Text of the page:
That’s not how ghost hunters see it. As a British businessman who sells supposedly scientific paranormal kits told Live Science, “In a haunted place, strong and erratic fluctuating EMFs are commonly found. It seems that these energy fields have a definite link with the presence of ghosts.” While he acknowledged that no one knows why this alleged connection exists, he added “abnormal fields are easy to find. Anytime you locate one, a ghost may be present…any erratic EMF fluctuation you can detect may indicate ghostly activity.”
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Yet just because people say a place is haunted and there are EMFs doesn’t mean the haunting is the real explanation. Some studies suggest that exposure to certain types of EMF can lead to physical and psychological side effects such as paranoia, nausea, and the belief that one is having profound experiences. In the 1980s, a Canadian psychologist named Dr. Michael Persinger created a famous “God helmet” that placed electromagnetic transmitter coils around a subject’s head. Once the helmet was activated, the wearer’s temporal lobes were pounded with electromagnetic fields. More than four out of five people to whom this happened said they felt some presence in the room with them, including on some occasions visions of God.
A similar effect can occur with infrasound, which paranormal investigators have also claimed is a sign of ghostly actions. Low-frequency infrasound, like EMF, is all around us, and it can have a seemingly enigmatic effect on our minds and bodies because the audio frequency is below the range of normal human hearing. Everything from the movements of tectonic plates beneath our feet to the rumble of thunderclouds across the sky can produce low-frequency infrasound. Depending on the origin and nature of the sound, those exposed may experience headaches, dizziness and nausea, as well as psychological effects such as anxiety and a sense of dread. Research suggests that infrasound helps inspire, or at least reinforce, perceptions of paranormal encounters.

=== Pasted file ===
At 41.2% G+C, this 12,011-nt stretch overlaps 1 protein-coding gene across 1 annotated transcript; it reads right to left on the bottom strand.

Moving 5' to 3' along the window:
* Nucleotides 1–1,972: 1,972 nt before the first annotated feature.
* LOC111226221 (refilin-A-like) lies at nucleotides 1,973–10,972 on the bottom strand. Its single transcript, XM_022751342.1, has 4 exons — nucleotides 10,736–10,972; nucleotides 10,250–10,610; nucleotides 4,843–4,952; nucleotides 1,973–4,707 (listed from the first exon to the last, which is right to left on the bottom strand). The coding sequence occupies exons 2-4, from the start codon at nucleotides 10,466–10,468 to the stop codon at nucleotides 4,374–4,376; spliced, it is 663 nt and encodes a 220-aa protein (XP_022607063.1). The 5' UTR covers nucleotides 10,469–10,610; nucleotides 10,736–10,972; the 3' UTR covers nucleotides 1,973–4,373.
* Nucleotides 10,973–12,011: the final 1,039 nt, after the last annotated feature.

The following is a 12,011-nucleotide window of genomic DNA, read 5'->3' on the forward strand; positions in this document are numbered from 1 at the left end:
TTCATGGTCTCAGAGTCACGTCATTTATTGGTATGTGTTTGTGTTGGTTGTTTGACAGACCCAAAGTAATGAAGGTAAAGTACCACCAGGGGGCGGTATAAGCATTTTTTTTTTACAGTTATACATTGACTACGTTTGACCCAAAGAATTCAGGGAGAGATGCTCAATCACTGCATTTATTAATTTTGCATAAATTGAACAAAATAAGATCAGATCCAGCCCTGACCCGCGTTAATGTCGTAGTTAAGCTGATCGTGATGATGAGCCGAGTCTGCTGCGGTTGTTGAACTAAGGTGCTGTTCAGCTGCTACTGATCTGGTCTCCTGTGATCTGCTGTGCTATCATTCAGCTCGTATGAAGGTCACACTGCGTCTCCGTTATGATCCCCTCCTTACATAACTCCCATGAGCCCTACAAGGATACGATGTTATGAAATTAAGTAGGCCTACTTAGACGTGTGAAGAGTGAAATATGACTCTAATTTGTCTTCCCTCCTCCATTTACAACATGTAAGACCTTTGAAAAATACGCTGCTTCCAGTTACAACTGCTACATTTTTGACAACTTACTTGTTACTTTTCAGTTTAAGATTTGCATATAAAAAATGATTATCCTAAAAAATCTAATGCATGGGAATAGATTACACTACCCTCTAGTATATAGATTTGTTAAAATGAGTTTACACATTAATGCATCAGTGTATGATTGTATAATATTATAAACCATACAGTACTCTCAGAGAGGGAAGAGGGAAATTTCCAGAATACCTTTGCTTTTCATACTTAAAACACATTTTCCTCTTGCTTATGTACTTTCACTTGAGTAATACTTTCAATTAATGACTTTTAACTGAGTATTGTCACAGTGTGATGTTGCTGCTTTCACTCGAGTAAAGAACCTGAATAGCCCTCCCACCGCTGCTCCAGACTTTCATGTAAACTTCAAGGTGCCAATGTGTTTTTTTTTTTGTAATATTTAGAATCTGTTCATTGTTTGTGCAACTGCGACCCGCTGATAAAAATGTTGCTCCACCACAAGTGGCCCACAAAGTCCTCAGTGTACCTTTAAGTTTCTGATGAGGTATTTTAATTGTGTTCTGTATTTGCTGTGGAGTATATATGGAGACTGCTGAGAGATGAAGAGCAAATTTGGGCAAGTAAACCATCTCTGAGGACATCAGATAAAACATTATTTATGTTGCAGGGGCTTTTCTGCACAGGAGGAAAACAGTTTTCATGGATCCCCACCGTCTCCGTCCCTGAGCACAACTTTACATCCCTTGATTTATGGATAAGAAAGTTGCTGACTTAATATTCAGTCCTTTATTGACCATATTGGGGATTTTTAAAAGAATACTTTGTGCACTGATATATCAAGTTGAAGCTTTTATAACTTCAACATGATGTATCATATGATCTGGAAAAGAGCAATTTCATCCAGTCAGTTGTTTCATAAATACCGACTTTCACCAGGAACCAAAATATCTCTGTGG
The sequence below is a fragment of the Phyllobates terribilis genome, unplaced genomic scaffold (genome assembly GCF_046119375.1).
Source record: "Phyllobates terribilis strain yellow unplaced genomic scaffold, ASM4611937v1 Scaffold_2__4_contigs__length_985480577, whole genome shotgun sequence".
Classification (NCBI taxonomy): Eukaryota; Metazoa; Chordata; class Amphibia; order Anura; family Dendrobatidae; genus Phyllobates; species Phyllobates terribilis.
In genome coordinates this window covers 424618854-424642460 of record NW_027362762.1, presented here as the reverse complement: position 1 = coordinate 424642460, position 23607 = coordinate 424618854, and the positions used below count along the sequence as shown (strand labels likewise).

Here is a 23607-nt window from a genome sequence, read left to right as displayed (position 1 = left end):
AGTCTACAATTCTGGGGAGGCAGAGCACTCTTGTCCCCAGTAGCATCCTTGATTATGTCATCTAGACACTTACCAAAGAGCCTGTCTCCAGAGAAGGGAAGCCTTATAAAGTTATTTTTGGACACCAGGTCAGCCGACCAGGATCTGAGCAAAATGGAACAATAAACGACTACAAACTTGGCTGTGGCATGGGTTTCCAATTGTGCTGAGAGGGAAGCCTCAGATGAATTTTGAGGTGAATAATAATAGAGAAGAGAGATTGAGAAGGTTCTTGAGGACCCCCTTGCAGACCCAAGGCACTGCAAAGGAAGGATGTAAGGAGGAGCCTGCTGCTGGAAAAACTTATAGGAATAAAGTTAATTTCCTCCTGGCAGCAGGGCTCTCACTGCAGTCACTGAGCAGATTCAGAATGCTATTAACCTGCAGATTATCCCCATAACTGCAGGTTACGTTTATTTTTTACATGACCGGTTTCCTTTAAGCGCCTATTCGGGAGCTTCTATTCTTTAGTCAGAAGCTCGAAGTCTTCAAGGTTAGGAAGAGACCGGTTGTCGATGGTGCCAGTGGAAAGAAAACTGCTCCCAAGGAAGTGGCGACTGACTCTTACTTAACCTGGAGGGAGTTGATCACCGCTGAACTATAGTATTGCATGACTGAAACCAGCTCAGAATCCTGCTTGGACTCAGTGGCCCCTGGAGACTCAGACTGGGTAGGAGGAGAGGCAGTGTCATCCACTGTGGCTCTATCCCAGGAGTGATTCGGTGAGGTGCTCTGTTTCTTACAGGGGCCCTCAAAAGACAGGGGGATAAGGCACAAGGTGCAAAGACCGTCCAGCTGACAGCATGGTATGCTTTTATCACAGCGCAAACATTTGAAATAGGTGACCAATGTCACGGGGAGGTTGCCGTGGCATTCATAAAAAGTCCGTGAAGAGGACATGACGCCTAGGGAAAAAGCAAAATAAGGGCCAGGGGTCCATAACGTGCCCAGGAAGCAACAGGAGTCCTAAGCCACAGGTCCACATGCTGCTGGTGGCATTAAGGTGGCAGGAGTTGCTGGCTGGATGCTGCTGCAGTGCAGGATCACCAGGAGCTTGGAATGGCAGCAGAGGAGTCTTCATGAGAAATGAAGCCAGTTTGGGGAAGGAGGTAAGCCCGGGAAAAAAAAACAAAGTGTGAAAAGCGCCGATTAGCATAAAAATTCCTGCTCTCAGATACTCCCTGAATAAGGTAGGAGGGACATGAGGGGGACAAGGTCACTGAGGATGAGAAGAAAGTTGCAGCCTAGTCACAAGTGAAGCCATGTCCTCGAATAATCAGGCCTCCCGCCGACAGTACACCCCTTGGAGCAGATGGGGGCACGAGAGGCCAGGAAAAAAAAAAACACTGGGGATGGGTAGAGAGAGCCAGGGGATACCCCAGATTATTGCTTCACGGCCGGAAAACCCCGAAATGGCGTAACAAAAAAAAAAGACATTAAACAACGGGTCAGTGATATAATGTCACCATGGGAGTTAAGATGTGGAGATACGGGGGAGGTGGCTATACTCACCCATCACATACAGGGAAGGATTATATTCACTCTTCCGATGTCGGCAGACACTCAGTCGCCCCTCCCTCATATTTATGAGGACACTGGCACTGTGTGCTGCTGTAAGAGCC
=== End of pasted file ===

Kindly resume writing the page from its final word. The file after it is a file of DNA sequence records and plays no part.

There are many other popular anti-ghosting technologies. Ghost hunters can use sensitive infrared cameras and microphones, special thermometers to measure ambient temperatures, and night vision goggles to be able to see in the dark. Unlike Ouija boards, dowsing rods and ghost boxes, they are real scientific instruments that can be used for valid research. However, all of them have the same problem as EMF detectors and infrasound monitoring equipment. Because they are used based on guesswork about what a hypothetical ghost might do, rather than empirical and repeatedly demonstrated facts, their effectiveness is questionable at best.
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The implications of using pseudoscience to detect ghosts are far greater than just understanding what is going on in the afterlife. As noted scientist Carl Sagan wrote in his 1995 book The Demon-Haunted World: Science as a Candle in the Dark, humanity suffers globally when people collectively lose their appreciation for genuinely scientific approaches to solving of problems.
“I have a presentiment of an America in the days of my children or my grandchildren,” Sagan wrote, “when the United States was a service and information economy; when almost all manufacturing industries have eclipsed to other countries; when impressive technological powers are in place. in the hands of a very few, and no one representing the public interest can even grasp the issues; when people have lost the ability to set their own agendas or knowingly question those in authority; when, clutching our crystals and nervously consulting our horoscopes, our failing critical faculties, unable to distinguish between what feels good and what is true, we fall back, almost without realizing it, into superstition and darkness. “
This observation lends a sad irony to the way science now provides tools to people who, knowingly or unknowingly, use them in unscientific ways.